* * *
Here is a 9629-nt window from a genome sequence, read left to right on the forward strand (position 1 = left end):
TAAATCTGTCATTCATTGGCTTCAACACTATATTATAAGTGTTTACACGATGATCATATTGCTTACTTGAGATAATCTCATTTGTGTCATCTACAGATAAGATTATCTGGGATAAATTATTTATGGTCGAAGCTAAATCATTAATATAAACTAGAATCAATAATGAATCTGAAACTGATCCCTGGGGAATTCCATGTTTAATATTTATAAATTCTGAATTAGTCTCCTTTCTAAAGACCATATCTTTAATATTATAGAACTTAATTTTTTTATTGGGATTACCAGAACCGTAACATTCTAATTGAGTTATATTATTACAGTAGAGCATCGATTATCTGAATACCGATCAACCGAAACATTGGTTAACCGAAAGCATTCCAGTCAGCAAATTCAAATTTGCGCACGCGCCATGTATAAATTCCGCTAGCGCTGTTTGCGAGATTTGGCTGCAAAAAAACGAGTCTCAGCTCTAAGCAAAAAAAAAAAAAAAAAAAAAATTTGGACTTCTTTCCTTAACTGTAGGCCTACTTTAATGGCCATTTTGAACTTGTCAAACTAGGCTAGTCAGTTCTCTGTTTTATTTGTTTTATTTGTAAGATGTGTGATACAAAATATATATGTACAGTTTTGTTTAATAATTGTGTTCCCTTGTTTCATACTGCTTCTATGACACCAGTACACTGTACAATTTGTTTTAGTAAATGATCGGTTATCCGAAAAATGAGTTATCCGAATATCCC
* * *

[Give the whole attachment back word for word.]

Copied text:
Here is a 9629-nt window from a genome sequence, read left to right on the forward strand (position 1 = left end):
TAAATCTGTCATTCATTGGCTTCAACACTATATTATAAGTGTTTACACGATGATCATATTGCTTACTTGAGATAATCTCATTTGTGTCATCTACAGATAAGATTATCTGGGATAAATTATTTATGGTCGAAGCTAAATCATTAATATAAACTAGAATCAATAATGAATCTGAAACTGATCCCTGGGGAATTCCATGTTTAATATTTATAAATTCTGAATTAGTCTCCTTTCTAAAGACCATATCTTTAATATTATAGAACTTAATTTTTTTATTGGGATTACCAGAACCGTAACATTCTAATTGAGTTATATTATTACAGTAGAGCATCGATTATCTGAATACCGATCAACCGAAACATTGGTTAACCGAAAGCATTCCAGTCAGCAAATTCAAATTTGCGCACGCGCCATGTATAAATTCCGCTAGCGCTGTTTGCGAGATTTGGCTGCAAAAAAACGAGTCTCAGCTCTAAGCAAAAAAAAAAAAAAAAAAAAAATTTGGACTTCTTTCCTTAACTGTAGGCCTACTTTAATGGCCATTTTGAACTTGTCAAACTAGGCTAGTCAGTTCTCTGTTTTATTTGTTTTATTTGTAAGATGTGTGATACAAAATATATATGTACAGTTTTGTTTAATAATTGTGTTCCCTTGTTTCATACTGCTTCTATGACACCAGTACACTGTACAATTTGTTTTAGTAAATGATCGGTTATCCGAAAAATGAGTTATCCGAATATCCC